Jung the Mystic: The Esoteric Dimensions of Carl Jung’s Life and TeachingsGary Lachman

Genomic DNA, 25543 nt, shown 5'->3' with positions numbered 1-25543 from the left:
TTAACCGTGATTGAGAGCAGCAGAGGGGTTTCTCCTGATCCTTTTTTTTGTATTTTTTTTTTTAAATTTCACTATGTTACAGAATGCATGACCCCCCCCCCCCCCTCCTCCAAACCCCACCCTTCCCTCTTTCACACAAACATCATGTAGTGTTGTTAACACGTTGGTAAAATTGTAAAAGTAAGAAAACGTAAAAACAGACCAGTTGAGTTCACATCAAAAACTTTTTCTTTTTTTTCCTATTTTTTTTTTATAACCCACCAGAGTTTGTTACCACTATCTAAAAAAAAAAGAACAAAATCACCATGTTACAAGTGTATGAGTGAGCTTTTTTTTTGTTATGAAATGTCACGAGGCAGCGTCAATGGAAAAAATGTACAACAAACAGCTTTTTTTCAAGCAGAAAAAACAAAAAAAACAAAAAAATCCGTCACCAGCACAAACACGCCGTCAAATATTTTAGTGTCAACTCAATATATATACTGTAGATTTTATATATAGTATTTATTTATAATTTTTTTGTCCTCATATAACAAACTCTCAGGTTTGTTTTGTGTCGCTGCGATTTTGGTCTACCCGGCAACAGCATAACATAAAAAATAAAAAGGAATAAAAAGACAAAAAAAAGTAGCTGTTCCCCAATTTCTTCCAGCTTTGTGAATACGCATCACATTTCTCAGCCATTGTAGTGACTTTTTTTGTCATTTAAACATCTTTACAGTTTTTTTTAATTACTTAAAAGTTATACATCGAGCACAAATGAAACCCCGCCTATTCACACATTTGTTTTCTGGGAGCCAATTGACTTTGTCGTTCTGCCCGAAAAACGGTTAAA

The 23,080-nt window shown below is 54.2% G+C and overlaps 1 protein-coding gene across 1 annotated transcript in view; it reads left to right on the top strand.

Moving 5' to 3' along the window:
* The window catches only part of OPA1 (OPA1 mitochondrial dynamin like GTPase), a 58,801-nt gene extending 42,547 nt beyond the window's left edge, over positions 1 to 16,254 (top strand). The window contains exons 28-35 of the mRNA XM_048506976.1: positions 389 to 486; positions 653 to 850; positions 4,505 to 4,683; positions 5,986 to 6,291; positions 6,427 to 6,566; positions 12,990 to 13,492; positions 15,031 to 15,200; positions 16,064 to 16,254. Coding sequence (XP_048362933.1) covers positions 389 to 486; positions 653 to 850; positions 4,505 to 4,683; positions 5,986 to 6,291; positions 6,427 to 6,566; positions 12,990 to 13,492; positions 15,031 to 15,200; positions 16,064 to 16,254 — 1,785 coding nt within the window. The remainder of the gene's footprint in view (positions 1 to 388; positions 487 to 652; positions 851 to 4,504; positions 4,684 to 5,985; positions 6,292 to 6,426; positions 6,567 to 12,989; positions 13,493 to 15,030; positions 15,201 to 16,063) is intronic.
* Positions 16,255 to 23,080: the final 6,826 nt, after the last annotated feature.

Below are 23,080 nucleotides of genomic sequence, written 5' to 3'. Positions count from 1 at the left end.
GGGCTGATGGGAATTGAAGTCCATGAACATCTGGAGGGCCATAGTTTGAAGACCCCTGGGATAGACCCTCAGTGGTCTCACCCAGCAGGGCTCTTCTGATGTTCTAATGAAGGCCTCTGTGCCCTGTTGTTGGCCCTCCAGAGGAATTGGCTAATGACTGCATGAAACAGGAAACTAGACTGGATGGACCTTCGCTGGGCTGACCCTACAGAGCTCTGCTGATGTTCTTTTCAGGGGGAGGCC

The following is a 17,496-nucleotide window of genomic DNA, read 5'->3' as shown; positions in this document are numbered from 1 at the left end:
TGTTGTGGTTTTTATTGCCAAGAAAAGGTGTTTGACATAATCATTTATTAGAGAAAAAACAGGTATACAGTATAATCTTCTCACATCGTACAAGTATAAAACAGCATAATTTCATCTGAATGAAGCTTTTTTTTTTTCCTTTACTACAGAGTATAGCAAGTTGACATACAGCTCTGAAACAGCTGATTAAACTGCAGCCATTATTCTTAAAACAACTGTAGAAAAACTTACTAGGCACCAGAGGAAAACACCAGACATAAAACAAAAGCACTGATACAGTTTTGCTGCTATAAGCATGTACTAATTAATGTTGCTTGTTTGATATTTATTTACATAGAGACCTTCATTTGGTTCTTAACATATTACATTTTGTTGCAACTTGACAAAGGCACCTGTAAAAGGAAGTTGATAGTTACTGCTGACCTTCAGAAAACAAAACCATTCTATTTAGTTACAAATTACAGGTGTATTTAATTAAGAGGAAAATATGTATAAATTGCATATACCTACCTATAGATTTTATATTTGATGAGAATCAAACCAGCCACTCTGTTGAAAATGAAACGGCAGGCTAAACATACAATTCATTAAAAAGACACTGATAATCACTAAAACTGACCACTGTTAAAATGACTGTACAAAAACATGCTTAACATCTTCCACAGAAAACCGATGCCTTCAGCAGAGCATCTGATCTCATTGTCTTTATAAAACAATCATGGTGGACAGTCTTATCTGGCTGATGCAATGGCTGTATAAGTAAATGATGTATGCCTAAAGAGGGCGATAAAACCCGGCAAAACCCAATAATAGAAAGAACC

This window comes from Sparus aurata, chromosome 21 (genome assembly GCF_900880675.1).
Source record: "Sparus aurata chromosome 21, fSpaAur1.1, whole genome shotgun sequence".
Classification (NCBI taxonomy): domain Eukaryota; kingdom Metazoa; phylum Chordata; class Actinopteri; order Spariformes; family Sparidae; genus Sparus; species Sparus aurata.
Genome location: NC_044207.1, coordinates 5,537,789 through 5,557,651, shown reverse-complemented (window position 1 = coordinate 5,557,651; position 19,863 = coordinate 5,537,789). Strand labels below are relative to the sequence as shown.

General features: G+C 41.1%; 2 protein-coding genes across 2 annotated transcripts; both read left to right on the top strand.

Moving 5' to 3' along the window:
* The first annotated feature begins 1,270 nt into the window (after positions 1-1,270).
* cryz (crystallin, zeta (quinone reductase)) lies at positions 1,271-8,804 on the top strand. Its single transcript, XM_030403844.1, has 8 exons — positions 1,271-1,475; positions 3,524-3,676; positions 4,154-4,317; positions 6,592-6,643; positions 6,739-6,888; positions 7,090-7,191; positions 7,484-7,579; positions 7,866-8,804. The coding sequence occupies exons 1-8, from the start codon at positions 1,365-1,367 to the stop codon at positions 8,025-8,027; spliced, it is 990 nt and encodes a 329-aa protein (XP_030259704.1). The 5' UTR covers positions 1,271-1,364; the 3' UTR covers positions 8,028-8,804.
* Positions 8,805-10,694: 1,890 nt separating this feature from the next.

Although he is often called the “founding father of the New Age,” Carl Jung, the legendary Swiss psychiatrist best known for his groundbreaking concepts such as the collective unconscious, archetype theory, and synchronicity, often took pains to avoid any explicit association with mysticism or the occult. Yet Jung lived a life rich in paranormal experiences—arguing for the existence of poltergeists in a debate with Sigmund Freud, participating in séances, incorporating astrology into his therapeutic work, reporting a near-death experience, and analyzing the work of pioneering ESP researcher J. B. Rhine. It is these critical experiences—often fleetingly touched on in other biographies or critical studies, and frequently used to make a case against Jung and his philosophies—that form the core of this significant new biography.
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